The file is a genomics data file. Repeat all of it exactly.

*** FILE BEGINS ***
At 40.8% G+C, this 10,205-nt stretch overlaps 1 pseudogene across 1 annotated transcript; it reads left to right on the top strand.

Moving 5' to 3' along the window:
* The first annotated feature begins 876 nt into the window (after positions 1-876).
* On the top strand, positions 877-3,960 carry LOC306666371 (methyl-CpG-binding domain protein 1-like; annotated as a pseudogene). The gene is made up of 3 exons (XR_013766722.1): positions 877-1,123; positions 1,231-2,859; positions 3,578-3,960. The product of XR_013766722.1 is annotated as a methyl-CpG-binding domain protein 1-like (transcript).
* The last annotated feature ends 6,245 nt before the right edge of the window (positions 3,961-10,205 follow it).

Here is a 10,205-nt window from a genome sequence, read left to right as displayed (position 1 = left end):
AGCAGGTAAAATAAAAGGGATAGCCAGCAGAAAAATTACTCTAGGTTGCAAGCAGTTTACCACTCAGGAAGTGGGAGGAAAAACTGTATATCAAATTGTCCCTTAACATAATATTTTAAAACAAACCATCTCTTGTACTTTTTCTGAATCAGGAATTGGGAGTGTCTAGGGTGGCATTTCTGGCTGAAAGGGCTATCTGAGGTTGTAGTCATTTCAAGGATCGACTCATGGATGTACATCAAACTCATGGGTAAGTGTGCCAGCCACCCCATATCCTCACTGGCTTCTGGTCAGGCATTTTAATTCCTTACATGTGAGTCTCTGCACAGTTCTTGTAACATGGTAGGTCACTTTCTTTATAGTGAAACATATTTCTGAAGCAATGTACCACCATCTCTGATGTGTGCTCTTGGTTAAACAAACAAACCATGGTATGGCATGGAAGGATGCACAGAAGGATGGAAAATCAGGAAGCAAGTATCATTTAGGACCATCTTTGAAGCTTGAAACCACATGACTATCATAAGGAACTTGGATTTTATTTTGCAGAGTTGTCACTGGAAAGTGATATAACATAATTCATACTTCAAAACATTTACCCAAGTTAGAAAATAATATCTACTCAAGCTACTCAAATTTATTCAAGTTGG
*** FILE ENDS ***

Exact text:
At 40.8% G+C, this 10,205-nt stretch overlaps 1 pseudogene across 1 annotated transcript; it reads left to right on the top strand.

Moving 5' to 3' along the window:
* The first annotated feature begins 876 nt into the window (after positions 1-876).
* On the top strand, positions 877-3,960 carry LOC306666371 (methyl-CpG-binding domain protein 1-like; annotated as a pseudogene). The gene is made up of 3 exons (XR_013766722.1): positions 877-1,123; positions 1,231-2,859; positions 3,578-3,960. The product of XR_013766722.1 is annotated as a methyl-CpG-binding domain protein 1-like (transcript).
* The last annotated feature ends 6,245 nt before the right edge of the window (positions 3,961-10,205 follow it).

Here is a 10,205-nt window from a genome sequence, read left to right as displayed (position 1 = left end):
AGCAGGTAAAATAAAAGGGATAGCCAGCAGAAAAATTACTCTAGGTTGCAAGCAGTTTACCACTCAGGAAGTGGGAGGAAAAACTGTATATCAAATTGTCCCTTAACATAATATTTTAAAACAAACCATCTCTTGTACTTTTTCTGAATCAGGAATTGGGAGTGTCTAGGGTGGCATTTCTGGCTGAAAGGGCTATCTGAGGTTGTAGTCATTTCAAGGATCGACTCATGGATGTACATCAAACTCATGGGTAAGTGTGCCAGCCACCCCATATCCTCACTGGCTTCTGGTCAGGCATTTTAATTCCTTACATGTGAGTCTCTGCACAGTTCTTGTAACATGGTAGGTCACTTTCTTTATAGTGAAACATATTTCTGAAGCAATGTACCACCATCTCTGATGTGTGCTCTTGGTTAAACAAACAAACCATGGTATGGCATGGAAGGATGCACAGAAGGATGGAAAATCAGGAAGCAAGTATCATTTAGGACCATCTTTGAAGCTTGAAACCACATGACTATCATAAGGAACTTGGATTTTATTTTGCAGAGTTGTCACTGGAAAGTGATATAACATAATTCATACTTCAAAACATTTACCCAAGTTAGAAAATAATATCTACTCAAGCTACTCAAATTTATTCAAGTTGG